For those who think that Stephen Harper detests academics, or is anti-science, particularly science of the social kind, or is waging a culture war, they were given new fodder at the end of June when it was announced that the long form census will no longer be mandatory. As Canadians have been reminded recently, the census consists of two main surveys. A short-form sent to all Canadians, and a longer form, sent to 20 per cent of the population that solicits detailed information about education, ethnicity, income, etc. In 2011 the short form will remain mandatory, while the longer form will be sent to more households to allegedly compensate for the fact that it is no longer a civic obligation, like paying taxes or participating in jury duty. The government is claiming that the long-form questionnaire is an unnecessary intrusion into Canadian’s private lives.
Canadian academics, at least those that have commented, have been unanimous in dismissing the idea as preposterously bonehead stupid. Because there will be some demographics that will be more likely to respond than others, census data will become skewed, rendering it almost useless. As professors and researchers rely on accurate information to do their jobs, and, because the government relies on accurate information (well, we hope anyway) to construct good public policy, injecting such a glaring sampling bias into the census (ie: the data from which all other data flows) will distort how Canadian society is understood.
“It’s not often that sample selection bias becomes an issue of national importance, but then again, it’s not often that census sampling design is outsourced to drunken monkeys,” Laval economist, Stephen Gordon wrote on his Worthwhile Canadian Initiative blog.
More diplomatically, the Canadian Association of University Teachers, which claims 65,000 members, wrote a letter to the prime minister urging that the long form census remain mandatory: “The long form Census is the only source of regular, highly detailed, systematic information on immigration, family and household structure, racialization, demography and other vital information about Canadians. While some information is available from other Statistics Canada surveys, for example on education, employment and income, the dramatically larger Census sample size allows vital detailed geographical breakdowns not otherwise available.”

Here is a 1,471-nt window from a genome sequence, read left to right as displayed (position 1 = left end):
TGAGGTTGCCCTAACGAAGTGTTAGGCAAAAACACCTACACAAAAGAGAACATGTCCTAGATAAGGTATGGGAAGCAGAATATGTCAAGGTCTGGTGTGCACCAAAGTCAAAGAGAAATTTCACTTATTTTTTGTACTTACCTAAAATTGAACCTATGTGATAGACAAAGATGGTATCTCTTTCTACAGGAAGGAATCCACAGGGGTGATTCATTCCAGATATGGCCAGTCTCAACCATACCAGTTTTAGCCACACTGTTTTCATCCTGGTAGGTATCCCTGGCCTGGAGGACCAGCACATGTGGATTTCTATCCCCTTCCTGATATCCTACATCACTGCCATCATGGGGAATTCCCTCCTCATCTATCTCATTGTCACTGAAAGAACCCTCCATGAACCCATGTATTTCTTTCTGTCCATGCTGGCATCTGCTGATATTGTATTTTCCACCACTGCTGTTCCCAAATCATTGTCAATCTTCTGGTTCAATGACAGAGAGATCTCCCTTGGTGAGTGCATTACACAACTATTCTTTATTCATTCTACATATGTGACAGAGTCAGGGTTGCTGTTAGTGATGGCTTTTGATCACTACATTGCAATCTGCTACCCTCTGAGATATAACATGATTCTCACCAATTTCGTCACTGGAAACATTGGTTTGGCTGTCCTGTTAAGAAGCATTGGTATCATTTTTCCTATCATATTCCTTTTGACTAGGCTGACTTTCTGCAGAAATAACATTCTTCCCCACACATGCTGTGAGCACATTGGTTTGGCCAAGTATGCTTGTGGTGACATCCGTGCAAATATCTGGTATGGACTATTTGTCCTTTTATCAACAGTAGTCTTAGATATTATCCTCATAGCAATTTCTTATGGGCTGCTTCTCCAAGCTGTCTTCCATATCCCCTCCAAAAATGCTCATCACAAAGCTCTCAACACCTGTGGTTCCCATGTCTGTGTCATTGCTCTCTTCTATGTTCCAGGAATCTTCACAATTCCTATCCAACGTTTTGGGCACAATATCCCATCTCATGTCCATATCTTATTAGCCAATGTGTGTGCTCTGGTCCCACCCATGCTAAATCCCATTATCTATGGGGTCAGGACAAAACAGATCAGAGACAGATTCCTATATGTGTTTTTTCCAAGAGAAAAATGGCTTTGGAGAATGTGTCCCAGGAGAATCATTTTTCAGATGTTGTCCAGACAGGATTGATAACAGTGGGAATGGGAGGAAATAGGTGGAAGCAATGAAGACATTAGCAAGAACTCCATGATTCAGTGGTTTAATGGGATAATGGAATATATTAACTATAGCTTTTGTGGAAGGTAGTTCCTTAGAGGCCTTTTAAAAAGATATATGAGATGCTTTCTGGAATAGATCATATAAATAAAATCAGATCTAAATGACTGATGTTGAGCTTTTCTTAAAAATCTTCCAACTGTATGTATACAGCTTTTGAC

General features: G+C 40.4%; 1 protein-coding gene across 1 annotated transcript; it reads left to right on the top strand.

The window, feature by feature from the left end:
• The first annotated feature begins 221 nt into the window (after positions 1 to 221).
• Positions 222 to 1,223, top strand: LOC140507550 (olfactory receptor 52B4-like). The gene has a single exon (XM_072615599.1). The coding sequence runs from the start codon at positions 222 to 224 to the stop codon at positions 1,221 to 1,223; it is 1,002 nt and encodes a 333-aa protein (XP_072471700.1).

The Canadian Economics Association wrote a similar letter: “Making this change without consultation will damage Statistics Canada’s currently outstanding reputation inside and outside of Canada and will leave Canada with a Census that is significantly less useful than those of the countries that Canada compares itself against.”
And from the Metropolis Centers of Excellence for Research on Immigration and Diversity: “Finally, by eliminating comparability with previous censuses, the proposed changes would significantly devalue ALL of the data collected in the long form of the census over the past half century.”
As for the question of privacy, Gordon argues that Statistics Canada is obsessively protective of information: “Anyone who has had dealings with Statistics Canada will tell you that they are ferociously – and at times irritatingly – determined to protect the privacy of those whose information is stored in their data bases. Researchers never see the data. They are obliged to send their estimation codes to StatsCan professionals, who run the programs and return the output to the researcher. That goes for all other non-StatsCan government employees as well.”
Aaron Wherry has a more complete list of organizations befuddled by the government’sdecision.